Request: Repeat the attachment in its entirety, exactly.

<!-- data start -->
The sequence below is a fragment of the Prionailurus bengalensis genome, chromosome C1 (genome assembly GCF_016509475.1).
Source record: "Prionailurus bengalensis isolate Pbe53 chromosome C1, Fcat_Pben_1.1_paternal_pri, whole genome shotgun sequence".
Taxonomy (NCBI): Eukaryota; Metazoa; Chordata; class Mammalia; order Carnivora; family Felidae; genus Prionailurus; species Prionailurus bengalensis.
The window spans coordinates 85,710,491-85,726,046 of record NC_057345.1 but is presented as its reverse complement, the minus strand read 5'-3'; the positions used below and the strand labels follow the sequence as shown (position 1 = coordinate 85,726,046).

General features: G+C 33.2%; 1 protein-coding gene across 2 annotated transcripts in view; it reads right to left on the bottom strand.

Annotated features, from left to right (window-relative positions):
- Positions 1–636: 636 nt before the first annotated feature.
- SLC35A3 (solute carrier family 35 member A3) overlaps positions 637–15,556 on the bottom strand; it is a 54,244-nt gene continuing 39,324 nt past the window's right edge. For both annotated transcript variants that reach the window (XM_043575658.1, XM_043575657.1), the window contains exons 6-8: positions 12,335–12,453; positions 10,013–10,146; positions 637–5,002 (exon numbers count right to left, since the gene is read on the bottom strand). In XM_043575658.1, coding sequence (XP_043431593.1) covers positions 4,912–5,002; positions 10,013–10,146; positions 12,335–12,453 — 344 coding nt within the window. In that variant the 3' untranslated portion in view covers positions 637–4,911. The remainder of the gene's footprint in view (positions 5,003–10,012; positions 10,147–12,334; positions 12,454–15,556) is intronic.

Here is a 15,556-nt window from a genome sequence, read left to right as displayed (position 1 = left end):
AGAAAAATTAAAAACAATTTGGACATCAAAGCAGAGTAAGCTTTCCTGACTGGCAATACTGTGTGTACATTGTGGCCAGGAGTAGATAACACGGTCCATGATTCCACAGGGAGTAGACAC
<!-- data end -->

The sequence below is a fragment of the Prionailurus bengalensis genome, chromosome C1 (genome assembly GCF_016509475.1).
Source record: "Prionailurus bengalensis isolate Pbe53 chromosome C1, Fcat_Pben_1.1_paternal_pri, whole genome shotgun sequence".
Taxonomy (NCBI): Eukaryota; Metazoa; Chordata; class Mammalia; order Carnivora; family Felidae; genus Prionailurus; species Prionailurus bengalensis.
The window spans coordinates 85,710,491-85,726,046 of record NC_057345.1 but is presented as its reverse complement, the minus strand read 5'-3'; the positions used below and the strand labels follow the sequence as shown (position 1 = coordinate 85,726,046).

General features: G+C 33.2%; 1 protein-coding gene across 2 annotated transcripts in view; it reads right to left on the bottom strand.

Annotated features, from left to right (window-relative positions):
- Positions 1–636: 636 nt before the first annotated feature.
- SLC35A3 (solute carrier family 35 member A3) overlaps positions 637–15,556 on the bottom strand; it is a 54,244-nt gene continuing 39,324 nt past the window's right edge. For both annotated transcript variants that reach the window (XM_043575658.1, XM_043575657.1), the window contains exons 6-8: positions 12,335–12,453; positions 10,013–10,146; positions 637–5,002 (exon numbers count right to left, since the gene is read on the bottom strand). In XM_043575658.1, coding sequence (XP_043431593.1) covers positions 4,912–5,002; positions 10,013–10,146; positions 12,335–12,453 — 344 coding nt within the window. In that variant the 3' untranslated portion in view covers positions 637–4,911. The remainder of the gene's footprint in view (positions 5,003–10,012; positions 10,147–12,334; positions 12,454–15,556) is intronic.

Here is a 15,556-nt window from a genome sequence, read left to right as displayed (position 1 = left end):
AGAAAAATTAAAAACAATTTGGACATCAAAGCAGAGTAAGCTTTCCTGACTGGCAATACTGTGTGTACATTGTGGCCAGGAGTAGATAACACGGTCCATGATTCCACAGGGAGTAGACAC